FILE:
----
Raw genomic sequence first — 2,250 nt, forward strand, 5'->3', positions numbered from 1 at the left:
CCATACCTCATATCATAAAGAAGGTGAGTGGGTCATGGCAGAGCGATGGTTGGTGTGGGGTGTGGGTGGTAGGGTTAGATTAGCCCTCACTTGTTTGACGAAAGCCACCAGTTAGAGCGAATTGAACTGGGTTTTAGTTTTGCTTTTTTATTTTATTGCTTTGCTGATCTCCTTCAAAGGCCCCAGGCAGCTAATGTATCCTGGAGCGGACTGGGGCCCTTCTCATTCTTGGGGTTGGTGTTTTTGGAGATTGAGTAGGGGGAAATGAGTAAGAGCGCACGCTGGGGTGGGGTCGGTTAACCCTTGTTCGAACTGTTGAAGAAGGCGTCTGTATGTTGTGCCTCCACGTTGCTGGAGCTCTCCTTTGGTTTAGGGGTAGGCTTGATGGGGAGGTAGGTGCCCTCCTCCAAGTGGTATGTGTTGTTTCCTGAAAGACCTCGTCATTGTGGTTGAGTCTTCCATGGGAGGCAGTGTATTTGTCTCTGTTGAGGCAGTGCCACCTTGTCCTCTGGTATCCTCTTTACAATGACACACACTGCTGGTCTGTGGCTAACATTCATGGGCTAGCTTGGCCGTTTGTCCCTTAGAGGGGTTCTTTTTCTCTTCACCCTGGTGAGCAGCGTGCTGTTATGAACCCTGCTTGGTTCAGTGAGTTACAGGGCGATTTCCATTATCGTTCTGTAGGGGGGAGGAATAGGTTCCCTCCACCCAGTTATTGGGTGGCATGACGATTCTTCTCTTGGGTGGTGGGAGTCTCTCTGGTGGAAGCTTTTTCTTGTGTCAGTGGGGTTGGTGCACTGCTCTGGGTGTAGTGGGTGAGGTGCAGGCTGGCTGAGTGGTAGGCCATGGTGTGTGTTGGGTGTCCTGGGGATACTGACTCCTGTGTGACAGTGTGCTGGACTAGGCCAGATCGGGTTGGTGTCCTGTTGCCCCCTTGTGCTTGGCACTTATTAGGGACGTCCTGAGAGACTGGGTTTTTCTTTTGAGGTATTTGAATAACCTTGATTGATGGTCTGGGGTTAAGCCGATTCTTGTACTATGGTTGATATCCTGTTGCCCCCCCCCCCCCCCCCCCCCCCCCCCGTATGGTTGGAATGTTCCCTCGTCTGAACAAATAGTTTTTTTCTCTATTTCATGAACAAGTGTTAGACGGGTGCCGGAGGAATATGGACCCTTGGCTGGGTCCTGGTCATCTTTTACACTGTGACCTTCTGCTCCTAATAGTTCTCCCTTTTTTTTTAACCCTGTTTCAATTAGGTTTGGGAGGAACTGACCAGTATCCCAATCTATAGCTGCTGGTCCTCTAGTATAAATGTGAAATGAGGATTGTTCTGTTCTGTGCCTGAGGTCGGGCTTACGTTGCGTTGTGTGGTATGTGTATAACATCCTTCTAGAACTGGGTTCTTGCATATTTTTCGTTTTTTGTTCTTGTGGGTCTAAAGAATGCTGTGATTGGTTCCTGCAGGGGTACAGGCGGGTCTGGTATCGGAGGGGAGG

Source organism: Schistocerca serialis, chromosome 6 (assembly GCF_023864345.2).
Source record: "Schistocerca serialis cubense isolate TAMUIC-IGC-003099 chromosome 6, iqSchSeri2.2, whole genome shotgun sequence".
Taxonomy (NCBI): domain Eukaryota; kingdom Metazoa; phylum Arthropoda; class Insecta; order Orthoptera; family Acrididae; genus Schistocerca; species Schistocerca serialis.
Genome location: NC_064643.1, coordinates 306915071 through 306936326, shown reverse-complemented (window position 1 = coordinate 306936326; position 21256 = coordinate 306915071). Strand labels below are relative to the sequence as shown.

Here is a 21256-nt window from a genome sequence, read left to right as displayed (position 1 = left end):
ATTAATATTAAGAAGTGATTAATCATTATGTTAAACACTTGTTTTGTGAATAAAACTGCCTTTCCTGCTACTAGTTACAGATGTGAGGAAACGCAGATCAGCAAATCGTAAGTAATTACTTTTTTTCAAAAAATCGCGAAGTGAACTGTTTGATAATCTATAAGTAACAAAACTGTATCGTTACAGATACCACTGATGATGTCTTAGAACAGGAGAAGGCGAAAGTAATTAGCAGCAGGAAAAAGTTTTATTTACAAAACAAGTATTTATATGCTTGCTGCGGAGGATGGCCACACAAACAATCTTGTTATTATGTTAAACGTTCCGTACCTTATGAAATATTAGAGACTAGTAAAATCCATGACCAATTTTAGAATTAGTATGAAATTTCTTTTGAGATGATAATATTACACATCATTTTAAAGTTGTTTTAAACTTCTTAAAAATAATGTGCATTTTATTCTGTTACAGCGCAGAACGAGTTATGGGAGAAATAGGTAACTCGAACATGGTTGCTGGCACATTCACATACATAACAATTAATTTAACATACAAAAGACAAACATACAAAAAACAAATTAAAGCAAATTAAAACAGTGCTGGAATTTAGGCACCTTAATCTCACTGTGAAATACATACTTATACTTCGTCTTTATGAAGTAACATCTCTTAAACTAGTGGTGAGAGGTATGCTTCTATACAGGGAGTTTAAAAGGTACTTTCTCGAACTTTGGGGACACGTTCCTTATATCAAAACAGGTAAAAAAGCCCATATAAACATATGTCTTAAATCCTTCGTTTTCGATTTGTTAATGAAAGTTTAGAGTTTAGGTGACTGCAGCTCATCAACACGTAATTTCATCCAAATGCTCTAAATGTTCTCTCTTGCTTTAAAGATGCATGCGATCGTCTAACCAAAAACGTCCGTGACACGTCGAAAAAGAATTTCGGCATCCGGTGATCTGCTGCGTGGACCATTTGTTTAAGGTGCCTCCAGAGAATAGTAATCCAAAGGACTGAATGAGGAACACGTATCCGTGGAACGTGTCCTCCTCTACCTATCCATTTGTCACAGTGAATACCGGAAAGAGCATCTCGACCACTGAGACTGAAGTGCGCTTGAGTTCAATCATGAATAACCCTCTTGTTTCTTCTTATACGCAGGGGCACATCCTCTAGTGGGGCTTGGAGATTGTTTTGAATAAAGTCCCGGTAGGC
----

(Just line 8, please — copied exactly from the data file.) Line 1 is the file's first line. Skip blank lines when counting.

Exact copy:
ATTAATATTAAGAAGTGATTAATCATTATGTTAAACACTTGTTTTGTGAATAAAACTGCCTTTCCTGCTACTAGTTACAGATGTGAGGAAACGCAGATCAGCAAATCGTAAGTAATTACTTTTTTTCAAAAAATCGCGAAGTGAACTGTTTGATAATCTATAAGTAACAAAACTGTATCGTTACAGATACCACTGATGATGTCTTAGAACAGGAGAAGGCGAAAGTAATTAGCAGCAGGAAAAAGTTTTATTTACAAAACAAGTATTTATATGCTTGCTGCGGAGGATGGCCACACAAACAATCTTGTTATTATGTTAAACGTTCCGTACCTTATGAAATATTAGAGACTAGTAAAATCCATGACCAATTTTAGAATTAGTATGAAATTTCTTTTGAGATGATAATATTACACATCATTTTAAAGTTGTTTTAAACTTCTTAAAAATAATGTGCATTTTATTCTGTTACAGCGCAGAACGAGTTATGGGAGAAATAGGTAACTCGAACATGGTTGCTGGCACATTCACATACATAACAATTAATTTAACATACAAAAGACAAACATACAAAAAACAAATTAAAGCAAATTAAAACAGTGCTGGAATTTAGGCACCTTAATCTCACTGTGAAATACATACTTATACTTCGTCTTTATGAAGTAACATCTCTTAAACTAGTGGTGAGAGGTATGCTTCTATACAGGGAGTTTAAAAGGTACTTTCTCGAACTTTGGGGACACGTTCCTTATATCAAAACAGGTAAAAAAGCCCATATAAACATATGTCTTAAATCCTTCGTTTTCGATTTGTTAATGAAAGTTTAGAGTTTAGGTGACTGCAGCTCATCAACACGTAATTTCATCCAAATGCTCTAAATGTTCTCTCTTGCTTTAAAGATGCATGCGATCGTCTAACCAAAAACGTCCGTGACACGTCGAAAAAGAATTTCGGCATCCGGTGATCTGCTGCGTGGACCATTTGTTTAAGGTGCCTCCAGAGAATAGTAATCCAAAGGACTGAATGAGGAACACGTATCCGTGGAACGTGTCCTCCTCTACCTATCCATTTGTCACAGTGAATACCGGAAAGAGCATCTCGACCACTGAGACTGAAGTGCGCTTGAGTTCAATCATGAATAACCCTCTTGTTTCTTCTTATACGCAGGGGCACATCCTCTAGTGGGGCTTGGAGATTGTTTTGAATAAAGTCCCGGTAGGC